Contact - Sessions
James Skelley | Technology Lawyer
Sessions are online meetups for discussing recent legal news, general education, and sharing various of James' research. The next scheduled session is:

You can find a complete listing of upcoming sessions and request to join HERE.
(Informal 1-2 line summaries, which certainly should not be relied upon for legal or other research purposes)
    • CAFC precedentially considers a (lengthy) dispute between "dining mats for toddlers" manufacturers and "(1) affirm[s] the district court’s judgment for LNC on unclean hands; (2) vacate[s] the judgment for EZPZ of no inequitable conduct; (3) vacate[s] the grant of partial summary judgment of invalidity [obviousness]; and (4) vacate[s] the orders denying attorney fees and costs." CAFC affirms (1), noting "EZPZ failed to disclose to LNC patent applications related to the ’903 patent until well after the close of fact discovery and dispositive motion practice, and in some cases, only when required by court order, all without any good faith justification for its delay . . . The undisclosed patent applications and their prosecution are directly relevant to the development of LNC’s litigation strategy . . . EZPZ deprived both LNC and the district court of the opportunity to understand the PTO’s construction of a claim term that was also of importance to this litigation." Regarding (2), CAFC remands for the DCT to "determine whether Ms. Laurain’s and Mr. Williams' misrepresentation of the self-sealing functionality of the Platinum Pets mat amounted to affirmative egregious misconduct and is, therefore, per se material" as well as to consider the cumulative materiality of the references and the "collective weight of the evidence" in lieu of individual acts of misconduct. CAFC vacates (3) as there are open questions of fact (e.g., "there is a genuine dispute of material fact as to whether the Webb Prior Art discloses the seal-sealing functionality claimed in the ’903 patent"), and vacates (4) as CAFC disagrees with the DCT's prevailing party analysis ("a party is not required “to prevail on all claims in order to qualify as a prevailing party.”").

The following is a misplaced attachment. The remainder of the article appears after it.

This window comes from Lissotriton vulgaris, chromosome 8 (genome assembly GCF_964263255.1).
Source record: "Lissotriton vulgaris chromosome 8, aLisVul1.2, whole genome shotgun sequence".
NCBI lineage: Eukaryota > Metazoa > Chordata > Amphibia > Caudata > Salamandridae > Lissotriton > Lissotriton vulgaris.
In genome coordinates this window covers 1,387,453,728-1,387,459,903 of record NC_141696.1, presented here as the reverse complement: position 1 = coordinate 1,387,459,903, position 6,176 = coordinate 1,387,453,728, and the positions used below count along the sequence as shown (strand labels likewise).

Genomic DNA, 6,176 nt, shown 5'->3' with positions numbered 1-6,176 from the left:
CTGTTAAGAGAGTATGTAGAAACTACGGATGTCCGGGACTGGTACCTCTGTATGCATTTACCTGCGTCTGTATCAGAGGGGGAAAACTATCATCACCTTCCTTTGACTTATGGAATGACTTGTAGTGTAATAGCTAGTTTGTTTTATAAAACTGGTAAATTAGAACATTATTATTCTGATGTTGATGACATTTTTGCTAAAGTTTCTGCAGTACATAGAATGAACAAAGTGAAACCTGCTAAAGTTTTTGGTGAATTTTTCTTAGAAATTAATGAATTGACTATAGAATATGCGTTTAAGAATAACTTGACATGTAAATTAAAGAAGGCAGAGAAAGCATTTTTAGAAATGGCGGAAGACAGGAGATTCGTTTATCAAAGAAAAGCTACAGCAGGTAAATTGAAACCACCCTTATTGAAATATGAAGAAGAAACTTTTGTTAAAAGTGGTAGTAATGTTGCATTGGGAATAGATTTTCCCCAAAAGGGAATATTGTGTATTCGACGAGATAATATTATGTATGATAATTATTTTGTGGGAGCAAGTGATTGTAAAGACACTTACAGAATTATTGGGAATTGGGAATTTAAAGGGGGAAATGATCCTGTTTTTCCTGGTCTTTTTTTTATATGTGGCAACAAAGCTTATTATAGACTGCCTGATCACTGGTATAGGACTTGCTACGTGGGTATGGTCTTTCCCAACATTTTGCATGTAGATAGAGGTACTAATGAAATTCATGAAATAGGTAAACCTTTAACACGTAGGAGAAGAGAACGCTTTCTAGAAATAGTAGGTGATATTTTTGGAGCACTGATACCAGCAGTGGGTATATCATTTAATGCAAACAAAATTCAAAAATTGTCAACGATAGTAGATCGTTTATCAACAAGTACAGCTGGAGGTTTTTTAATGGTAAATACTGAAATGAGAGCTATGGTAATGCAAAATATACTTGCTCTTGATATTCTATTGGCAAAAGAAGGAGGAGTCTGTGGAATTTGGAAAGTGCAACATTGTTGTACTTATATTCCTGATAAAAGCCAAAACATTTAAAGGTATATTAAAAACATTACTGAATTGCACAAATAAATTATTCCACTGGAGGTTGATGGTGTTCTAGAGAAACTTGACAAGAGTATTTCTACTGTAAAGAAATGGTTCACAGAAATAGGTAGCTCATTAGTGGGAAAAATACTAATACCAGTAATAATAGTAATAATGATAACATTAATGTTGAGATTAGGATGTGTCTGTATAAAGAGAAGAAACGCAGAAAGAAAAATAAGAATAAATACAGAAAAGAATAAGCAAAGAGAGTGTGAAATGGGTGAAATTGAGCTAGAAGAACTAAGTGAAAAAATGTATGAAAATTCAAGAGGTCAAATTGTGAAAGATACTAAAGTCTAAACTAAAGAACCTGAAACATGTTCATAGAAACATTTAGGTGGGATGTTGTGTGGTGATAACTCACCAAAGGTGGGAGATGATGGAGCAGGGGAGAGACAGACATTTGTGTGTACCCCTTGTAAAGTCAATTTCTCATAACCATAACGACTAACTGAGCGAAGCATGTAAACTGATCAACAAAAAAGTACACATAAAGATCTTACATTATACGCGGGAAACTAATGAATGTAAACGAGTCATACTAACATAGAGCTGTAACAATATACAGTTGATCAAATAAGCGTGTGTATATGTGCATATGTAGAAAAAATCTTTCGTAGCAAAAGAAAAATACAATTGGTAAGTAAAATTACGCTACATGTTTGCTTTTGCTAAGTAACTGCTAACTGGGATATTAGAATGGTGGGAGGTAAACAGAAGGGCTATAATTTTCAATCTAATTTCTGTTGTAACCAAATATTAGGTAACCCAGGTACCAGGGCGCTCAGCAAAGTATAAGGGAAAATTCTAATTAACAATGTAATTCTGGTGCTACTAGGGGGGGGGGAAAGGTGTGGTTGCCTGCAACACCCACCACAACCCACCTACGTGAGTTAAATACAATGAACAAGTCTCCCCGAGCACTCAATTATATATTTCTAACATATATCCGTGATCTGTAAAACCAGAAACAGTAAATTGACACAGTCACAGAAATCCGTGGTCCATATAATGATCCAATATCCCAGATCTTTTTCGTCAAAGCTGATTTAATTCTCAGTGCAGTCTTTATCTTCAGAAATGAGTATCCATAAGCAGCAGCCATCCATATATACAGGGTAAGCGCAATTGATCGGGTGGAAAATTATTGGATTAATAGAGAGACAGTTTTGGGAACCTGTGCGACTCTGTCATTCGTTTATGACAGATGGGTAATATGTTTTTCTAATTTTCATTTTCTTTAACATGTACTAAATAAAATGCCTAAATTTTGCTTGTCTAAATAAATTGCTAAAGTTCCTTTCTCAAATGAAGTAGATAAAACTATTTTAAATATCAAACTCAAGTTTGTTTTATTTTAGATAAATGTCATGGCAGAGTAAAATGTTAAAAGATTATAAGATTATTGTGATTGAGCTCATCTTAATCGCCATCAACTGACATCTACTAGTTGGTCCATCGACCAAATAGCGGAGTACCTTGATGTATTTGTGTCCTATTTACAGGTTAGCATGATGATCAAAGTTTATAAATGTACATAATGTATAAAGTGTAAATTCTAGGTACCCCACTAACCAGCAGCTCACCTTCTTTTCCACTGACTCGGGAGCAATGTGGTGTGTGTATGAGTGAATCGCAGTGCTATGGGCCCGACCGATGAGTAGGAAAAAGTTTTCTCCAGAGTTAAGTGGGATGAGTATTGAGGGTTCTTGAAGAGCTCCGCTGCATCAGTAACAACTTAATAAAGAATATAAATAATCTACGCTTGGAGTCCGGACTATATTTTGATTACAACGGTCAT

• CAFC briefly affirms an obviousness determination for claims involving "methods and systems for switching sources and, relatedly, network connections that are furnishing content to a user", based principally upon its agreement with the Board's claim construction analysis ("[T]he quality-level terms concern quality level as the content is delivered to the user, which may well be affected by transmission properties, and we affirm on that basis.").
    • CAFC affirms an IPR appeal finding all the claims invalid for patents concerning "functionality of being able to activ[ate] magnetic switches on devices having such switches." Owner argues: 1) the Kim reference doesn't render disclosed FIG. A obvious; 2) PHOSITA wouldn't combine the art as argued below; 3) Kim lacks a "switching device" limitation; and 4) Kim lacks a "plays . . . a remote device" limitation. Regarding 1), CAFC agrees with the Board's reading of Kim ("Kim’s express statements provide substantial evidence supporting the Board’s finding, and Gwee’s arguments to the contrary are unpersuasive"). Regarding 2), CAFC likewise rejects the Owner's argument ("The Kim-Koh combination is the simple application of a known technique to address a known problem using prior-art elements according to their established functions, and nothing indicates that the application of these teachings was beyond a skilled artisan’s capability."). Regarding 3) and 4), CAFC briefly affirms in view of the reading of Kim, then concludes by briefly addressing Owner's APA arguments.